In a late Friday evening ruling two weeks ago, a three Judge panel of the U. S. Fifth Circuit Court of Appeals temporarily overturned an injunction issued by U.S. District Court Judge Robert Pitman that had blocked Senate Bill 8, the Texas abortion ban, from being enforced.

A three-judge panel of the 5th Circuit released a one-paragraph order last Thursday allowing the law to remain in effect after the appeal by the Justice Department.

In its appeal the lawyers for the Justice Department argued that the law “is plainly unconstitutional under this court’s precedents […] And Texas’s insistence that no party can bring a suit challenging S.B. 8 amounts to an assertion that the federal courts are powerless to halt the state’s ongoing nullification of federal law. That proposition is as breathtaking as it is dangerous.”

Because the case was filed on the high court’s emergency docket, the justices are likely to move swiftly legal experts say – possibly within a matter of days – to take it up. 

Writing in his 113 page order, U.S. District Court Judge Robert Pitman, who blocked enforcement of S.B. 8 labeled the law an “offensive deprivation of such an important right” referring to women’s reproductive rights then added;

“A person’s right under the Constitution to choose to obtain an abortion prior to fetal viability is well established,” Pitman wrote. “Fully aware that depriving its citizens of this right by direct state action would be flagrantly unconstitutional, (Texas) contrived an unprecedented and transparent statutory scheme to do just that.”

Pitman also took aim at the provisions in the law that allows any private individual to sue abortion providers or those who aid and abet procedures that violate the law. Successful litigants can collect $10,000 under the law’s provisions.

“The State created a private cause of action by which individuals with no personal interest in, or connection to, a person seeking an abortion would be incentivized to use the state’s judicial system, judges, and court officials to interfere with the right to an abortion,” he wrote.

Pitman then called out the Republican lawmakers who drafted the measure: “There can be no doubt that S.B. 8 was a deliberate attempt by lawmakers, notably its author, State Senator Bryan Hughes, to “find another way” around resistance to enforcement of laws criminalizing abortion.”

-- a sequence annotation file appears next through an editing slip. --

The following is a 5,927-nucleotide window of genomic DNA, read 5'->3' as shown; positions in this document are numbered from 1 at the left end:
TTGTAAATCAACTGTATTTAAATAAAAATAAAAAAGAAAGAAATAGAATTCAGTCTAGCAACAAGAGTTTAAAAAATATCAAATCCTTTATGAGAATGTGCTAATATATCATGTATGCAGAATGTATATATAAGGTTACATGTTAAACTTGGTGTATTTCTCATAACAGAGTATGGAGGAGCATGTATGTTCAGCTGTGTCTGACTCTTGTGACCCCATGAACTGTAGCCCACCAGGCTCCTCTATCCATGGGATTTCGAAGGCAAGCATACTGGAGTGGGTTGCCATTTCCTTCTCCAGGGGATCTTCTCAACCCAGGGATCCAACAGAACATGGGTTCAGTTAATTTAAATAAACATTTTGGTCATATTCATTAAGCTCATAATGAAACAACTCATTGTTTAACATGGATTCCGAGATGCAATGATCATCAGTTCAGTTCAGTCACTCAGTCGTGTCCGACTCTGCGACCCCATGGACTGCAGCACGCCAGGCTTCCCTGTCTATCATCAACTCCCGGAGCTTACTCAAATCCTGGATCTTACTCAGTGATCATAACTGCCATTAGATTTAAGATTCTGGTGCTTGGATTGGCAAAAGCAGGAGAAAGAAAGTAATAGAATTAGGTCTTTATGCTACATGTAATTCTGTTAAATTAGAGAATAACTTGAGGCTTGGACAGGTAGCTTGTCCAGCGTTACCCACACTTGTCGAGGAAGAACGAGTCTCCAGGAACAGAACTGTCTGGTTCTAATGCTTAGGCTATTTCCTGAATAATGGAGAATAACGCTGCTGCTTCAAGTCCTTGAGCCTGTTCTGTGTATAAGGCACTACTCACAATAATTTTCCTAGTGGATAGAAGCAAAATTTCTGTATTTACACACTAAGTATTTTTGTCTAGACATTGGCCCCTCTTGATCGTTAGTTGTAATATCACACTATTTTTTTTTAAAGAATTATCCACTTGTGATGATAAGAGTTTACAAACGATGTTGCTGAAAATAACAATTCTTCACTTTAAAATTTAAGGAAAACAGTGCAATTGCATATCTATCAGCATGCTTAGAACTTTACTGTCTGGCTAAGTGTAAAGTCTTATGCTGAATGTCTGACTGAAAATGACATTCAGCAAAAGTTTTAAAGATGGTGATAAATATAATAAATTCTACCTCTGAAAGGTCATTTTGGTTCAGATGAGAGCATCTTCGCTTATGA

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U.S. Federal Courts

Tennessee lesbian rejected by refugee foster care program files suit

There are more unaccompanied refugee children in the federal government’s care than there are eligible foster homes available

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U.S. District Court for the District of Columbia (Photo Credit: U.S. Courts/GSA)

WASHINGTON – Americans United for Separation of Church and State and Lambda Legal, together with the law firm Orrick, Herrington & Sutcliffe LLP, filed a federal lawsuit Wednesday against the U.S. Department of Health and Human Services for enabling discrimination against LGBTQ foster parent applicants by organizations that receive taxpayer funds to care for unaccompanied refugee children.

The case, Easter v. HHS, was filed on behalf of Kelly Easter, from East Nashville, Tenn., who wishes to become a foster parent for a child in a federal foster care program for immigrant children.

Easter’s inquiry to the U.S. Office of Refugee Resettlement (ORR) was directed to the only entity participating in the program in her area: Bethany Christian Services, a sub-grantee of the United States Conference of Catholic Bishops (USCCB), which receives federal funds to provide foster care services.

Bethany refused to permit Easter to apply to be a foster parent solely because she is a lesbian. Easter reported this discrimination to ORR. When Bethany’s national leadership announced earlier this year that it had changed its policy and would now accept LGBTQ families, Easter again attempted to apply.